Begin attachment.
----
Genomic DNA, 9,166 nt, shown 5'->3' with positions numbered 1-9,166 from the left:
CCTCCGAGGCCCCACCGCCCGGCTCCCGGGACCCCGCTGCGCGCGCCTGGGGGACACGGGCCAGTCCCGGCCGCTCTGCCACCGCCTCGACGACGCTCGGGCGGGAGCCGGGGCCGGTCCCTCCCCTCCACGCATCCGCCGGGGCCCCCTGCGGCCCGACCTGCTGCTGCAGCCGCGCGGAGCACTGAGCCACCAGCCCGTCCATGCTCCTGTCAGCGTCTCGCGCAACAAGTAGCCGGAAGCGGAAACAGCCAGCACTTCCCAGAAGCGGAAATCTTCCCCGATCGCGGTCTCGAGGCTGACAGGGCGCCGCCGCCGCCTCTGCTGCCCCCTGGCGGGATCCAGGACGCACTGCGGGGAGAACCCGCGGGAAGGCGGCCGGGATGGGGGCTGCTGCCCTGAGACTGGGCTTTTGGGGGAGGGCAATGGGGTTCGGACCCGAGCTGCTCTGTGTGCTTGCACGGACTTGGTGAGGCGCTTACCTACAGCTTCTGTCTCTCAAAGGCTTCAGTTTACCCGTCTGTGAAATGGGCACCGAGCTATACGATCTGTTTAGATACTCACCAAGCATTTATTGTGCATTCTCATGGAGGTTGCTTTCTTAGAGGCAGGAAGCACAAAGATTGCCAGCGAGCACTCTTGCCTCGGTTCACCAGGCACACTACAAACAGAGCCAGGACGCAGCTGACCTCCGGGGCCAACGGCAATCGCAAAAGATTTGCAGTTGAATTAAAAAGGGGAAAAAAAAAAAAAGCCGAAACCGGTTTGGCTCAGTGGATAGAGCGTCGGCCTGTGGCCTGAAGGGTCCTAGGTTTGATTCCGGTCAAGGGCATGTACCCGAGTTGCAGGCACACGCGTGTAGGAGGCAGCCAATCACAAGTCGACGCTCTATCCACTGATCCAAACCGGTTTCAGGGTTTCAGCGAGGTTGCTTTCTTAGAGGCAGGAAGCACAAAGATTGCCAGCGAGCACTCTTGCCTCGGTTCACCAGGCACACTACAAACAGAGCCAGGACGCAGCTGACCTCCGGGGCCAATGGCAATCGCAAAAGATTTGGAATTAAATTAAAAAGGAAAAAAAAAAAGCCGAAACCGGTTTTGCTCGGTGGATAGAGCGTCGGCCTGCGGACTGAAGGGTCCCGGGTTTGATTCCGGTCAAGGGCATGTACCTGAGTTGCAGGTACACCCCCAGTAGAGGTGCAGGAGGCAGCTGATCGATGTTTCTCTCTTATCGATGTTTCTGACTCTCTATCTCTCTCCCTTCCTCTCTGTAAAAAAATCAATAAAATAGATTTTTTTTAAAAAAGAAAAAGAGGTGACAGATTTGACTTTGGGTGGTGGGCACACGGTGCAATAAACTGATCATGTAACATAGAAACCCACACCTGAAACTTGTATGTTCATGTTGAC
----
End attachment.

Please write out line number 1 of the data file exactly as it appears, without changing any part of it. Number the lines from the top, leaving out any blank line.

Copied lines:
Genomic DNA, 9,166 nt, shown 5'->3' with positions numbered 1-9,166 from the left: